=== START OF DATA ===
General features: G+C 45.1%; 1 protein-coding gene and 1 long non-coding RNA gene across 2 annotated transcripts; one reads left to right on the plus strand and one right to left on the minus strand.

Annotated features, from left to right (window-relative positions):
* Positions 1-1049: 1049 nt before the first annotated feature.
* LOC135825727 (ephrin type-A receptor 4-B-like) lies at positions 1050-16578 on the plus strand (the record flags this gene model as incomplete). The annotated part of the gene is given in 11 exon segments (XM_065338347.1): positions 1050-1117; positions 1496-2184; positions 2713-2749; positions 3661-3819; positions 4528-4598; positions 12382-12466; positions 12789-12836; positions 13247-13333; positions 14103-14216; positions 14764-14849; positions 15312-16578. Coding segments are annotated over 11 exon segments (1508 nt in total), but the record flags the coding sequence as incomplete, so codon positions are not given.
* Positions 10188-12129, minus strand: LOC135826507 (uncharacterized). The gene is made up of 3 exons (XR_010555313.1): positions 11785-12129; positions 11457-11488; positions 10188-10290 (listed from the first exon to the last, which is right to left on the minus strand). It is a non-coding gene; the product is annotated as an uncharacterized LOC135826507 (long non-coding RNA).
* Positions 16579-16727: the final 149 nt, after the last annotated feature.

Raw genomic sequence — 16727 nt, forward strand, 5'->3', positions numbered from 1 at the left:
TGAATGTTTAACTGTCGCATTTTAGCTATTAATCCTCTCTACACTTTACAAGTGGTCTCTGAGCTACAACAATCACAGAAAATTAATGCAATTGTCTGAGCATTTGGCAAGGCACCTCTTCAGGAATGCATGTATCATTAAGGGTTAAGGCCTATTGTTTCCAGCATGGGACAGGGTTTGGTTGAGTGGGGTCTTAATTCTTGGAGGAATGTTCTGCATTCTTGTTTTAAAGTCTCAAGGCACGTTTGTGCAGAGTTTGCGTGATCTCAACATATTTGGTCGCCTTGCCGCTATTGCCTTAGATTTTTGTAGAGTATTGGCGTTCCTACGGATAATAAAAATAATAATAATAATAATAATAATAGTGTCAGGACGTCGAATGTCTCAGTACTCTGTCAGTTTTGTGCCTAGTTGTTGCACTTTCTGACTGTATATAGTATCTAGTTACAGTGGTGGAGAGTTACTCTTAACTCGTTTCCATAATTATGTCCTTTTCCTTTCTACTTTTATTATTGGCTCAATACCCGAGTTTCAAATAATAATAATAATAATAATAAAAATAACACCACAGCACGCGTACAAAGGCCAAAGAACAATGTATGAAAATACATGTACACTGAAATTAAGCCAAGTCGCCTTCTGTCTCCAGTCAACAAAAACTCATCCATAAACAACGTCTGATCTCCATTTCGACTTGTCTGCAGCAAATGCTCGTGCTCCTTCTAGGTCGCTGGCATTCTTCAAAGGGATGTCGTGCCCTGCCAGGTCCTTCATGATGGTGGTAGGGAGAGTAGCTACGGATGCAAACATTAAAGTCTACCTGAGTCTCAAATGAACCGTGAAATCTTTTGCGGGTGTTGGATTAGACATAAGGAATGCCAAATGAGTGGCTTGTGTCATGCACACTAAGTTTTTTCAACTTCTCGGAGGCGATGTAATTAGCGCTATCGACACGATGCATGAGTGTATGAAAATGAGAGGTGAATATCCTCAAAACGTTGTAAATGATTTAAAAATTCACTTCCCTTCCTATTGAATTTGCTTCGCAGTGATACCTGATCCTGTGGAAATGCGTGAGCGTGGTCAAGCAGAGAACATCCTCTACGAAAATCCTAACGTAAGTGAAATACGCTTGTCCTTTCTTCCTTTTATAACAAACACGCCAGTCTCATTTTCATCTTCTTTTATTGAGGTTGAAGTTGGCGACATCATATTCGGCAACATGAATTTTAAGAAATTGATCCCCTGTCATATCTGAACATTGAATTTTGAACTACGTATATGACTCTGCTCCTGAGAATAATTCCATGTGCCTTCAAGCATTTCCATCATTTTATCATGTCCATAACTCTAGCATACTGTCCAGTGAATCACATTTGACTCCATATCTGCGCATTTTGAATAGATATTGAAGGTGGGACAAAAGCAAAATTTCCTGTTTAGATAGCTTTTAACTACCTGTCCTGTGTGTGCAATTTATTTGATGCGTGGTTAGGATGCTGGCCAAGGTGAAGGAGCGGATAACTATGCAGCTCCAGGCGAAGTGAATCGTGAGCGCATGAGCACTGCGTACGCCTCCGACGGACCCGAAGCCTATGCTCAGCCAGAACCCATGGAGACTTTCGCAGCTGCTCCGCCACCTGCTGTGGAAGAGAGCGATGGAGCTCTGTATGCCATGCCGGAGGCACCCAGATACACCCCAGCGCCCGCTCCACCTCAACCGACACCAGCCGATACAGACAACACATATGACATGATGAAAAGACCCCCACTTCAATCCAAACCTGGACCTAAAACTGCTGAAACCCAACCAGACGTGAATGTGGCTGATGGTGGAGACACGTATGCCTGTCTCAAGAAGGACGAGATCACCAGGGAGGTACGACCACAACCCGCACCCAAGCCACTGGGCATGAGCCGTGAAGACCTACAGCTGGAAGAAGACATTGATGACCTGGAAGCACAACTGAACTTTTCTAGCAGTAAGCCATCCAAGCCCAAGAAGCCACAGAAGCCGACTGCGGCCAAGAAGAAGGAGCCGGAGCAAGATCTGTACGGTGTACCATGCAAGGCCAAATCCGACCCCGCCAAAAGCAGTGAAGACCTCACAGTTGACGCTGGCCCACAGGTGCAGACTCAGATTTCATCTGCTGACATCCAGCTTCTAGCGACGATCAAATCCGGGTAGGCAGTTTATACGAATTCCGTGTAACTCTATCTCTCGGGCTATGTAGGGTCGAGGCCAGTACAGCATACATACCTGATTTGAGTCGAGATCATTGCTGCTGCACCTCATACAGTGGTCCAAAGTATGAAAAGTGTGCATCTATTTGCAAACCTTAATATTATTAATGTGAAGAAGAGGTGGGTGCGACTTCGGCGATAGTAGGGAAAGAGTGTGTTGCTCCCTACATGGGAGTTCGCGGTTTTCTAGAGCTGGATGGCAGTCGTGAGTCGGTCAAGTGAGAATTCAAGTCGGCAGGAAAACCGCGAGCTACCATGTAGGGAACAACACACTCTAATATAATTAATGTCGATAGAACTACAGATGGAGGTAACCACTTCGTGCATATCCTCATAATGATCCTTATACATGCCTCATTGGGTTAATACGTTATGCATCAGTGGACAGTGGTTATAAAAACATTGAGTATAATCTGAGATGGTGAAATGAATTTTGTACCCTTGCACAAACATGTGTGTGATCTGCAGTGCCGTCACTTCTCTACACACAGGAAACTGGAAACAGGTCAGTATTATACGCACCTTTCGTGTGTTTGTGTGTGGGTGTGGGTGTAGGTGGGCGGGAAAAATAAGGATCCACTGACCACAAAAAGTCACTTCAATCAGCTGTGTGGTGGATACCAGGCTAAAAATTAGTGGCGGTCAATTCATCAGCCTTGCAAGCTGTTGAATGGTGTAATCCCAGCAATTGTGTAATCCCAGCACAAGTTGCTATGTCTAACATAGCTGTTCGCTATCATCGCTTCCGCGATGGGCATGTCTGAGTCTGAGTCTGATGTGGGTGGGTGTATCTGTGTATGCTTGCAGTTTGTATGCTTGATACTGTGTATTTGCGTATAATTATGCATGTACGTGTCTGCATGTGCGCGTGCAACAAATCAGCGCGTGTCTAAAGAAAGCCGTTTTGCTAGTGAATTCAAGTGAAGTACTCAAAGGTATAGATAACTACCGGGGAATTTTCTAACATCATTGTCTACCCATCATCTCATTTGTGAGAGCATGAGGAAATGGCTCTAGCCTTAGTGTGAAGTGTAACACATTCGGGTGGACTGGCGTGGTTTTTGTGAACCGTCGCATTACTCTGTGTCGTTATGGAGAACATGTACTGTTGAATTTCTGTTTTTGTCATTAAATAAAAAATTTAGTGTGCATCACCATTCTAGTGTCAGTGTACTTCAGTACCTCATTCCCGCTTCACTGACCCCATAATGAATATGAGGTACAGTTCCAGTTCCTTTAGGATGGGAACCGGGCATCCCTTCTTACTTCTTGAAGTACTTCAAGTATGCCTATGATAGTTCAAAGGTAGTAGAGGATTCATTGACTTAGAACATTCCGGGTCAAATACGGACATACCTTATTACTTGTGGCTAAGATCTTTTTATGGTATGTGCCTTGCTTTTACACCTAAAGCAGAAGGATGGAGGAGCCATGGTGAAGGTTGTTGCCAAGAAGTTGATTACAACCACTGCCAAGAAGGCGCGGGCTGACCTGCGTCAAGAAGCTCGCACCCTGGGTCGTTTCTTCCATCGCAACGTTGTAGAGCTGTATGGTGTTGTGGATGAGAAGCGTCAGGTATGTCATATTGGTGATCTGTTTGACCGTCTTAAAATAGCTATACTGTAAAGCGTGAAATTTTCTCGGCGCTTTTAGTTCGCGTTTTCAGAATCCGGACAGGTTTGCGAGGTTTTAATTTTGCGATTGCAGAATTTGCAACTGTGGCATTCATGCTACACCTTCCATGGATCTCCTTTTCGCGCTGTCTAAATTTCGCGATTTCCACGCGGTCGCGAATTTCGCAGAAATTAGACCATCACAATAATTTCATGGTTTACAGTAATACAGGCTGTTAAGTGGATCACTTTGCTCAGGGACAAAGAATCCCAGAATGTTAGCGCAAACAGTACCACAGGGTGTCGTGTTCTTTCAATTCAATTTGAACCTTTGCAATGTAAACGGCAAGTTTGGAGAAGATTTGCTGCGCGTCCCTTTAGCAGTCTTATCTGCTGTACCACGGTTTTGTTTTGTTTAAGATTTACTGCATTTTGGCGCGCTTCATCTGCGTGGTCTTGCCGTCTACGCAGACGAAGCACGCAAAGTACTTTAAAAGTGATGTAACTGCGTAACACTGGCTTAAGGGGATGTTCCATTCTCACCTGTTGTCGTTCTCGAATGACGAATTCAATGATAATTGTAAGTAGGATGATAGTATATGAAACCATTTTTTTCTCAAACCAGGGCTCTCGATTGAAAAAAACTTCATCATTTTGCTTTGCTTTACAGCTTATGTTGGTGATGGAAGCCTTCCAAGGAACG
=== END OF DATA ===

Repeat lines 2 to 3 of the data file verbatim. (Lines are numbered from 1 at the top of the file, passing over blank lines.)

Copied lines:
Annotated features, from left to right (window-relative positions):
* Positions 1-1049: 1049 nt before the first annotated feature.